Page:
[To the Rev. B. G.] London, June 22, 1834.
My dear Friend,
I would first consider the letter you have received, which appears to have been written with much kindness. If I were to answer it I would not advert to the outward circumstances, but if possible, with the utmost godly simplicity, declare that you are under spiritual difficulties, and are making the Lord your refuge; that you by no means dare to run from your post, where you believe that God is instructing you. What the Lord may do for you is yet undiscovered; but you mean not willingly to give offence, nor to flinch from the cross when offence is taken against the truth.
I judge that your influential friend has no God, or he would have directed you to him; but an arm of flesh is all he offers. Be as short in your answer as such received kindness will admit of. Be on the defensive, explain nothing, clear nothing, leave as much difficulty upon curious inquiries as you can. "Be wise as serpents." Make God your counsellor, keep very private, very silent. While you are secretly labouring with God, he will openly work for you. Deep piety, as it is called without meaning, will do you no good. Scrupulous tenderness must be given up, if it only leads us to be pleasers of men. To move out of the furnace before the Lord moves the cloud, would to me appear a very black mark. While you would be busied here and there, in other places, the Holy Spirit would leave you as barren as a potsherd, without knowing when he would in mercy return.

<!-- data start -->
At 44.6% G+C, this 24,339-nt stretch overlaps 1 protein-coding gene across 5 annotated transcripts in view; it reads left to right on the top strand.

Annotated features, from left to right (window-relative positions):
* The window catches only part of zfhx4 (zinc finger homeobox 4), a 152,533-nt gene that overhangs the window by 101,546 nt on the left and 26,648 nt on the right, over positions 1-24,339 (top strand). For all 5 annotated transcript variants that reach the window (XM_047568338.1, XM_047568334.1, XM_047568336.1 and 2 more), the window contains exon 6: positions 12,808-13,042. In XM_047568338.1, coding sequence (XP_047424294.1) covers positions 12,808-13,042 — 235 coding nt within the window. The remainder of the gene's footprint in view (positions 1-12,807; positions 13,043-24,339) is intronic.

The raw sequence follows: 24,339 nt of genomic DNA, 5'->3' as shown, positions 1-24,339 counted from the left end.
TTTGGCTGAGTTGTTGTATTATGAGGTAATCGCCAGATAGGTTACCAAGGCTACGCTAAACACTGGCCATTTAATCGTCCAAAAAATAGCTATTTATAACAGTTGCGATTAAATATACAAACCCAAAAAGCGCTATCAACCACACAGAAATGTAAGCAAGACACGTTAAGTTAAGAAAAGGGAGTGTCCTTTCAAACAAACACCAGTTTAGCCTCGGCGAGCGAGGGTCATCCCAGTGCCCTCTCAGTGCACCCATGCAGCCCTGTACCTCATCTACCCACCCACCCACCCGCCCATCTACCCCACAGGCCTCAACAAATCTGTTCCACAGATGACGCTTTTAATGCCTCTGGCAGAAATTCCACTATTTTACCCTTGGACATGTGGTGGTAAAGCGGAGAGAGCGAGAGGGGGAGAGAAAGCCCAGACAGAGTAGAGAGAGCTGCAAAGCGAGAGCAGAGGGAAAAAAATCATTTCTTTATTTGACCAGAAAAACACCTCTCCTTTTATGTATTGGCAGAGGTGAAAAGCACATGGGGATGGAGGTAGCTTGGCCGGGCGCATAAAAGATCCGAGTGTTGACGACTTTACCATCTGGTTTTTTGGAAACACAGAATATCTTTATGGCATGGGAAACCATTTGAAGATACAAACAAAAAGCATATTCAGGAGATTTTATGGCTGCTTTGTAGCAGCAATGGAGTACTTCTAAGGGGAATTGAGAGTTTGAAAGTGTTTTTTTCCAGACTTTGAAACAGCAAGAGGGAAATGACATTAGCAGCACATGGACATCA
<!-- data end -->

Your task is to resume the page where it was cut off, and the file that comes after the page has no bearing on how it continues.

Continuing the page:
O my friends, remember Jonah what he suffered, and how he was forced to return and hear heavy tidings at last! May the Lord give you power to "endure hardness as good soldiers of Jesus Christ," and not suffer you to fall by the kindness of false friends. None so false as those who lead you to an arm of flesh. They kindly and tenderly hand you over the stile to By-path meadows, and leave you not till they fairly see you safe in Doubting Castle, under the charge of Giant Despair; and there his wife Diffidence will keep you from a Throne of Grace, and make you long rue the first wry step you took, in shutting your ears to the "still small voice," and in being enticed by the sweet things such false friends promise, but never mean to perform.
O beware! your conflict and danger are great indeed. But, "Fear not, thou worm JACOB" - while you are this worm, fear not - "I will be with thee." The waters shall not overflow thee, when thou passest through. All this will be proved, not in an obstinate and violent opposition, but in a secret feeling sense of sinking at Christ's feet as a condemned sinner. The Lord never makes his grace, mercy, and power manifest, but when we are nothing. He never displays his wonderful interference so much as when all, ALL is left, by prayer, at his disposal. A long experience only will bring us firmly to believe that "Safety is of the Lord." We may have some notion of it, but do not readily perceive in what state we find ourselves when the Lord does this mighty work. I always find it conies when all my might, my conceit, my wisdom, my contrivance, and, in short, when all the wonderful powers of the human soul are laid low in the dust at the feet of Jesus Christ. Then it is "the dogs eat of the crumbs that fall from their master's table." As I said in my last, "Venture to be nought;" It will do you both good. Therein lie your safety and happiness. The road to it lies through many prickly thorns to lose a good name to be counted a fool for Christ's sake to be hated for the same cause. Sometimes heaven and earth seem combined to bring on our ruin; and so they are; there must be a downfal of the old man; he must be crucified.
Till we come into this furnace (in which I have been, and am daily exercised) we have no notion what it is to be nothing; but here it is we are taught the nature of the apostacy of the professing church, and learn not to "say, A confederacy, to all them to whom this people say, A confederacy" [Isaiah viii. 11-12]. Here too you will learn not to trifle with the message on which God has sent you.
Yours &c. J. B.